Balteus, or balteus (from Lat. balteus-belt) - a common name for a belt in antiquity. It should be borne in mind that such a type of belt as the cingulum (Roman military belt with suspensions) is a special case of it. In ancient Greece, it was called zωστήρ (zoster). There are other meanings of this term: - A leather sword belt, which was usually worn over the left shoulder, so that the sword was firmly attached to the right side, without changing its position. This sling fitted snugly to the warrior's body, thanks to the weight of the sword itself. - Elongated Roman tip a toga that swung from his right shoulder to his left.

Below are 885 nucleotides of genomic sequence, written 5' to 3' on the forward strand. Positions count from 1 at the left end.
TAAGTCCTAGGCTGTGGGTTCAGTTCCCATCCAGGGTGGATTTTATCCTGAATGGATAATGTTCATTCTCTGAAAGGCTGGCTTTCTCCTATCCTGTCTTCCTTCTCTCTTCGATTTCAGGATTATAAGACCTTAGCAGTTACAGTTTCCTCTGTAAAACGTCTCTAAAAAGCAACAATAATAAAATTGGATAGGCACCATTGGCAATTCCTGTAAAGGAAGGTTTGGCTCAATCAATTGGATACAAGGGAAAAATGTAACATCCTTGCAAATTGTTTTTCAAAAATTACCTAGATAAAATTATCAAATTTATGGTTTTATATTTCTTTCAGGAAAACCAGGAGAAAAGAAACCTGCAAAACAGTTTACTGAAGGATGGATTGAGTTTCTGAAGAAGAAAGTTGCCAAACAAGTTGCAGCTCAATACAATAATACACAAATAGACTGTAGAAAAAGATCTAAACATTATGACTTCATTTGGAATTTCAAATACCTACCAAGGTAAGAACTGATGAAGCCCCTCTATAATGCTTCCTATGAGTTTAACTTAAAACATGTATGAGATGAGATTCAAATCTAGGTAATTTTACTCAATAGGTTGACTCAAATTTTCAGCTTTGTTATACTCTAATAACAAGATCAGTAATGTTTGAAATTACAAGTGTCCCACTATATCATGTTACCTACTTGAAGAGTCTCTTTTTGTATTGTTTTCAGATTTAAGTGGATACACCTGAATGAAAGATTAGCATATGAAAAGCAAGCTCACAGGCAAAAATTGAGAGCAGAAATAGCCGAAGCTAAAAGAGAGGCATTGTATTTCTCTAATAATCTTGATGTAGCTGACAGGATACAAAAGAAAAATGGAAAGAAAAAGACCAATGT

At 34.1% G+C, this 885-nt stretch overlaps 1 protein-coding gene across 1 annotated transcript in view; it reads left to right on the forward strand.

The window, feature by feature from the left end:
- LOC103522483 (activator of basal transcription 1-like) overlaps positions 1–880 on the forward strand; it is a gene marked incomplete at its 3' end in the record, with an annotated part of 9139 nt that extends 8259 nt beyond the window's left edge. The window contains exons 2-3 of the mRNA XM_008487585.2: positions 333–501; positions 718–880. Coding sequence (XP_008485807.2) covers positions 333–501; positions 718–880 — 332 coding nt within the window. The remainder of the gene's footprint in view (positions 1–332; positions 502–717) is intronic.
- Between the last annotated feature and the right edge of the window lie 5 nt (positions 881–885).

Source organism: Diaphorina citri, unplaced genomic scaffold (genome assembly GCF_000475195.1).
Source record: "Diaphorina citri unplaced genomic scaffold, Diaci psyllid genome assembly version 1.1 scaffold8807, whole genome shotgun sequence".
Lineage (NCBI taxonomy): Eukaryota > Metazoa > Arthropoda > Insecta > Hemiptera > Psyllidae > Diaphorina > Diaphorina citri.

Ordinary citizens of Rome, men and women, actively used baltei for belting tunics, to ensure the convenience of wearing and beautiful drapery of fabric that corresponds to fashion. They made a baltey out of almost anything - it could be a braided belt, a piece of cloth, a strip of leather.
Among gladiators, the baltei was made of leather and was a mandatory element of clothing, and unlike ordinary citizens of Rome, they were more often tied up not with a tunic, but with a subligaculum. This is due to the fact that not all types of gladiators wore the tunic, but almost all wore the subligaculum. The subligaculum could also be belted in different ways. Bas-reliefs and mosaics have been preserved, where the subligaculum above protrudes from under the baltei, and where the baltei completely overlaps the subligaculum above. It should also be noted that the gladiator baltei could be decorated with classical ornaments.